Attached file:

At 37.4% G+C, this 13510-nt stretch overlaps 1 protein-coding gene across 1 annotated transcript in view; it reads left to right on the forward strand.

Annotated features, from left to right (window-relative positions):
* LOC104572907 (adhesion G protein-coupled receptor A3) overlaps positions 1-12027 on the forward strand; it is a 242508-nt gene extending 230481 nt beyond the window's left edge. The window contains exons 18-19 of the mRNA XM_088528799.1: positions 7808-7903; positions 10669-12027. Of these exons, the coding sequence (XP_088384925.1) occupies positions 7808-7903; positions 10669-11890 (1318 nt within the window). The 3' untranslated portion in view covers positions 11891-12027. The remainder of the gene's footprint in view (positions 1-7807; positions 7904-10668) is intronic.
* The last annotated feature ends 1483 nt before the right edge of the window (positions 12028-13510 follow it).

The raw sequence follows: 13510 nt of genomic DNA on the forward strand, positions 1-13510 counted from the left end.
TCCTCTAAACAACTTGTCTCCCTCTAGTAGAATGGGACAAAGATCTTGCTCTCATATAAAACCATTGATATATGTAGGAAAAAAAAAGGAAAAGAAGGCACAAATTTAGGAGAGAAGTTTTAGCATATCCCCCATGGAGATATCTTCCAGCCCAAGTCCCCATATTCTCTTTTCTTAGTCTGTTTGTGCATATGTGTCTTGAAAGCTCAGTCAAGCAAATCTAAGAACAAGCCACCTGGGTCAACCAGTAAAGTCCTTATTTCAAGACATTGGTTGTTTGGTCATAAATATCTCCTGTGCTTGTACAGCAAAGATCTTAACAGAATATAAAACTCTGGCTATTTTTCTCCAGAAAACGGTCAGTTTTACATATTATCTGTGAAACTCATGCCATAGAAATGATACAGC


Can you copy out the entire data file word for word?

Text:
At 37.4% G+C, this 13510-nt stretch overlaps 1 protein-coding gene across 1 annotated transcript in view; it reads left to right on the forward strand.

Annotated features, from left to right (window-relative positions):
* LOC104572907 (adhesion G protein-coupled receptor A3) overlaps positions 1-12027 on the forward strand; it is a 242508-nt gene extending 230481 nt beyond the window's left edge. The window contains exons 18-19 of the mRNA XM_088528799.1: positions 7808-7903; positions 10669-12027. Of these exons, the coding sequence (XP_088384925.1) occupies positions 7808-7903; positions 10669-11890 (1318 nt within the window). The 3' untranslated portion in view covers positions 11891-12027. The remainder of the gene's footprint in view (positions 1-7807; positions 7904-10668) is intronic.
* The last annotated feature ends 1483 nt before the right edge of the window (positions 12028-13510 follow it).

The raw sequence follows: 13510 nt of genomic DNA on the forward strand, positions 1-13510 counted from the left end.
TCCTCTAAACAACTTGTCTCCCTCTAGTAGAATGGGACAAAGATCTTGCTCTCATATAAAACCATTGATATATGTAGGAAAAAAAAAGGAAAAGAAGGCACAAATTTAGGAGAGAAGTTTTAGCATATCCCCCATGGAGATATCTTCCAGCCCAAGTCCCCATATTCTCTTTTCTTAGTCTGTTTGTGCATATGTGTCTTGAAAGCTCAGTCAAGCAAATCTAAGAACAAGCCACCTGGGTCAACCAGTAAAGTCCTTATTTCAAGACATTGGTTGTTTGGTCATAAATATCTCCTGTGCTTGTACAGCAAAGATCTTAACAGAATATAAAACTCTGGCTATTTTTCTCCAGAAAACGGTCAGTTTTACATATTATCTGTGAAACTCATGCCATAGAAATGATACAGC